The collaborative study indicated relative toxicity of six artificial sweeteners (aspartame, sucralose, saccharine, neotame, advantame, and acesulfame potassium-k) and 10 sport supplements containing these artificial sweeteners. The bacteria found in the digestive system became toxic when exposed to concentrations of only one mg./ml. of the artificial sweeteners.

“We modified bioluminescent E. coli bacteria, which luminesce when they detect toxicants and act as a sensing model representative of the complex microbial system,” says Prof. Ariel Kushmaro, John A. Ungar Chair in Biotechnology in the Avram and Stella Goldstein-Goren Department of Biotechnology Engineering, and member of the Ilse Katz Institute for Nanoscale Science and Technology and the National Institute for Biotechnology in the Negev. “This is further evidence that consumption of artificial sweeteners adversely affects gut microbial activity which can cause a wide range of health issues.”

Artificial sweeteners are used in countless food products and soft drinks with reduced sugar content. Many people consume this added ingredient without their knowledge. Moreover, artificial sweeteners have been identified as emerging environmental pollutants, and can be found in drinking and surface water, and groundwater aquifers.

“The results of this study might help in understanding the relative toxicity of artificial sweeteners and the potential of negative effects on the gut microbial community as well as the environment.

Furthermore, the tested bioluminescent bacterial panel can potentially be used for detecting artificial sweeteners in the environment,” says Prof. Kushmaro.

Source: EurekALert


Today’s Comic

Infographic: How Americans Consume their Coffee and the Ranking of Non-diary Beverages

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Source: Square Inc.

Dietary Fats Explained

All fats are high in calories, so it’s important to bear this in mind if you are watching your weight.

In terms of your heart, it’s important to think about the type of fat you are eating.

A typical diet is made up of different types of fat. While you need to make sure you eat foods that contain healthy monounsaturated and polyunsaturated fats, too much saturated fat can increase the amount of cholesterol in your blood, which can increase your risk of developing coronary heart disease.

You can have a high cholesterol level even if you are a healthy weight. And even if your cholesterol level is healthy, it’s important to eat well and to be active to keep your heart healthy.

Choosing fats

Monounsaturated and polyunsaturated fats provide essential fatty acids and fat soluble vitamins – so they’re an important part of your diet.

Wherever possible replace saturated fats with small amounts of monounsaturated and polyunsaturated fats.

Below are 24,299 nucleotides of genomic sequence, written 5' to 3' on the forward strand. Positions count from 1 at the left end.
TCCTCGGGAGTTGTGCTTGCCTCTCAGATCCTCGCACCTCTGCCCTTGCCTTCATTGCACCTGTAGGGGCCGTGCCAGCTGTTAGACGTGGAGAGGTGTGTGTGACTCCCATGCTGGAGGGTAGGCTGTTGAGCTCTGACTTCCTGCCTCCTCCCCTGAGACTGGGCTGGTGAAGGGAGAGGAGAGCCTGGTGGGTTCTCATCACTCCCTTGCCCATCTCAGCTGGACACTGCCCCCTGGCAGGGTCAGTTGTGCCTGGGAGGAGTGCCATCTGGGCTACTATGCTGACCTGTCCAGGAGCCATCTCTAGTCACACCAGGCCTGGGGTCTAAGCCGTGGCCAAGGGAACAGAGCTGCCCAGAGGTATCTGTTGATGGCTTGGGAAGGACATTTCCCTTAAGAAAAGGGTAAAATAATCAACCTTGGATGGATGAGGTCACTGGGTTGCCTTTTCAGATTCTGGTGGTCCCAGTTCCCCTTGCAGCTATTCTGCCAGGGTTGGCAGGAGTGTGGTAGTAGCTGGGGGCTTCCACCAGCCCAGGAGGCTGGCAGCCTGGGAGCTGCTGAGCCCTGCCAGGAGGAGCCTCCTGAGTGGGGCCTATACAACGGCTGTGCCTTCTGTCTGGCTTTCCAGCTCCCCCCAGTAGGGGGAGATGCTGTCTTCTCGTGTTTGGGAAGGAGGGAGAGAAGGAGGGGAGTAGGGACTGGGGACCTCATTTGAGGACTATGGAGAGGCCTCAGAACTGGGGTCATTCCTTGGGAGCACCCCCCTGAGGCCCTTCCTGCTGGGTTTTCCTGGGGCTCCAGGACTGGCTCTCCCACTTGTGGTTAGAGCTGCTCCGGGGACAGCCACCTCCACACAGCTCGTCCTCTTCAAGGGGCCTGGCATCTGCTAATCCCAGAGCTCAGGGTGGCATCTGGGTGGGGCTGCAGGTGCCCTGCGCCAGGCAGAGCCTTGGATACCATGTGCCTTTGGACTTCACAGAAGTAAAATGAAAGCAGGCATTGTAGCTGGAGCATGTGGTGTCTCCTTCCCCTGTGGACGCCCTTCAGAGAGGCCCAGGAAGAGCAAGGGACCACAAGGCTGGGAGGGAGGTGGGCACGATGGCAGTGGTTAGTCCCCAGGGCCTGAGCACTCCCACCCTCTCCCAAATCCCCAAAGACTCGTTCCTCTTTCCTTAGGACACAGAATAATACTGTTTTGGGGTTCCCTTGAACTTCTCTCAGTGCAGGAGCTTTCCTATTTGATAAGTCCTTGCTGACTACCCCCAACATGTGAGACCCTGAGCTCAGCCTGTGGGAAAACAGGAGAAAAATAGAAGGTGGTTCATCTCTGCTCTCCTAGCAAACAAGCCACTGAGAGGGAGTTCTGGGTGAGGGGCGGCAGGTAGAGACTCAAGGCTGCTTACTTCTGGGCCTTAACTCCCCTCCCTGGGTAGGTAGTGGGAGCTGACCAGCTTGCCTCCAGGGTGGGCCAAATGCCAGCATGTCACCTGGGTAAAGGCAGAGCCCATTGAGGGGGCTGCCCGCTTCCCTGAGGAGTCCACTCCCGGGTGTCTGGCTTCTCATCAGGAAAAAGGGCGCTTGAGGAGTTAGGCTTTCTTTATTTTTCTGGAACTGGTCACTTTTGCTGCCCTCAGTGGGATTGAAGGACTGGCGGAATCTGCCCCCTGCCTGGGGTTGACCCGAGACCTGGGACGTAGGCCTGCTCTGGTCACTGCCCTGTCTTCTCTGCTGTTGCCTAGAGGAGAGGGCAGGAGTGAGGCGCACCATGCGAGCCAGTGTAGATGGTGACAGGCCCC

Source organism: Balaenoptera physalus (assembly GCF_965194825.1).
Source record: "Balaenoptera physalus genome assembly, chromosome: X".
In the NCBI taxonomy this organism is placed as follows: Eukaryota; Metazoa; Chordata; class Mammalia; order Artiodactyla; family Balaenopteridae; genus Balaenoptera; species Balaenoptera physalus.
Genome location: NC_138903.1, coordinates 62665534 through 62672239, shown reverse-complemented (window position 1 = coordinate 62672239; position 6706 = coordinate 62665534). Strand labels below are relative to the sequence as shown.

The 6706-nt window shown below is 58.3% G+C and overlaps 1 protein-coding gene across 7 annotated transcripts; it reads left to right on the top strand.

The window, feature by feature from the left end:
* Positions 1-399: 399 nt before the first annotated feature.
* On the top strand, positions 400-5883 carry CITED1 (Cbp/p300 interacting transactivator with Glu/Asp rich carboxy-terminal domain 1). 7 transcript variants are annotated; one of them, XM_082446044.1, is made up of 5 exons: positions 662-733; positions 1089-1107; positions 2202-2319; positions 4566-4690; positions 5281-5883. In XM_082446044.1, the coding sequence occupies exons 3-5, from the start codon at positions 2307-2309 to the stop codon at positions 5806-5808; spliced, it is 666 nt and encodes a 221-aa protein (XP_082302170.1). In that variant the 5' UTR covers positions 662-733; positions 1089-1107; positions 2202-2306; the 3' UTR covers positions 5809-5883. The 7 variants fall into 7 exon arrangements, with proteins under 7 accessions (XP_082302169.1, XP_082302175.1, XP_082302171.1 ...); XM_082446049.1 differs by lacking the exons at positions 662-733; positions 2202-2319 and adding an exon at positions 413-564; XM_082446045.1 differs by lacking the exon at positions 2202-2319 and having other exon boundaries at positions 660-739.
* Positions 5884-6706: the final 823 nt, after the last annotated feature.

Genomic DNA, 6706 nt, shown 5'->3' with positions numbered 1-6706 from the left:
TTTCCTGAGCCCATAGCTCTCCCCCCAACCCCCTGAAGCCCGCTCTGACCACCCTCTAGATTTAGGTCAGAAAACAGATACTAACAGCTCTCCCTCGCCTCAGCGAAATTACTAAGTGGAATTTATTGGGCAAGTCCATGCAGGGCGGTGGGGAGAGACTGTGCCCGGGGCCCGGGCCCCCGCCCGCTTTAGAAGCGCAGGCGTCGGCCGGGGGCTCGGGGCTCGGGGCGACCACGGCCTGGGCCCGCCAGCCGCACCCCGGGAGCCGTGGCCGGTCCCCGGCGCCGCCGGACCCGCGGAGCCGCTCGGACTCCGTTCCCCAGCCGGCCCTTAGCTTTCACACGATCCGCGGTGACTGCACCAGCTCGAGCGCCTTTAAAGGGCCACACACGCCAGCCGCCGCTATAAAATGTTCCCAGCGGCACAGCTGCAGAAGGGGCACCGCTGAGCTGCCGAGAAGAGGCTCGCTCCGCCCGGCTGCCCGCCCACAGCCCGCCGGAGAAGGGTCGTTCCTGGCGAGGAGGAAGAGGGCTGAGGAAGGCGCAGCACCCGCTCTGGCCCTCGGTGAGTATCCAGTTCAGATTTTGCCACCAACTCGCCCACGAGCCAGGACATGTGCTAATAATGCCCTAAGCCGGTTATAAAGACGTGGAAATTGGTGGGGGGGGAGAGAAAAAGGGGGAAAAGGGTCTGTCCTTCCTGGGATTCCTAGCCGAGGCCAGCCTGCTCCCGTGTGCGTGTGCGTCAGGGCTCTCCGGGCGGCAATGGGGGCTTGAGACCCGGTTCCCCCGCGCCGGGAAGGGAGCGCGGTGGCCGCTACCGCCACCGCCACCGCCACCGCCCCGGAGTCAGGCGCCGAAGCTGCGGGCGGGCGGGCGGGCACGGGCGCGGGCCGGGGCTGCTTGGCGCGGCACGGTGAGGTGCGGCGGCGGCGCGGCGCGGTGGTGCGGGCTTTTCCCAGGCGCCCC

The average man should have no more than 30g of saturated fat a day, and the average woman no more than 20g a day.

Type of fats

Monounsaturated

Have these in small amounts. They can help to maintain healthy cholesterol levels.

Found in avocados, olives, olive oil, rapeseed oil. Almonds, cashews, hazelnuts, peanuts, pistachios and spreads made from these nuts.

Polyunsaturated

Have these in small amounts. Polyunsaturated fats help to maintain healthy cholesterol levels and provide essential fatty acids.

Found in oily fish, corn oil, sesame oil, soya oil, and spreads made from those oils. Flaxseed, pine nuts, sesame seeds, sunflower seeds, and walnuts.

Saturated

Swap these for unsaturated fats. Eating too much saturated fat increases the amount of cholesterol in your blood.

Found in processed meats like sausages, ham, burgers. Fatty meat. Hard cheeses including cheddar. Whole milk and cream. Butter, lard, ghee, suet, palm oil and coconut oil.

Trans

Avoid wherever possible. They can increase cholesterol in your blood. Foods with hydrogenated oils or fats in them likely contain trans fats.

Found in fried foods, takeaways, snacks like biscuits, cakes or pastries. Hard margarines.

Saturated fat guidelines

At the moment UK guidelines encourage us to swap saturated fats for unsaturated fats. You might have seen reports about a study we helped to fund which suggests there’s not enough evidence to back the current UK guidelines on the types of fat we eat. We think more research is needed before suggesting any major changes to healthy eating guidance.

Top tips to help you reduce your saturated fat

  • Swap butter, lard, ghee and coconut and palm oils with small amounts of monounsaturated and polyunsaturated fats, such as olive, rapeseed or sunflower oils and spreads.
  • Choose lean cuts of meat and make sure you trim any excess fat and remove the skin from chicken and turkey.
  • Instead of pouring oils straight from the bottle, use a spray oil or measure out your oils with a teaspoon.
  • Read food labels to help you make choices that are lower in saturated fat.
  • Opt to grill, bake, steam, boil or poach your foods.
  • Make your own salad dressings using ingredients like balsamic vinegar, low fat yoghurt, lemon juice, and herbs, with a dash of olive oil.
  • Use semi-skimmed, 1% or skimmed milk rather than whole or condensed milk.
  • Cottage cheese, ricotta and extra light soft cheese are examples of lower fat cheese options. Remember that many cheeses are high in saturated fat so keep your portions small – matchbox sized. Opt for strongly flavoured varieties and grate it to make a little go a long way

Source : British Heart Foundation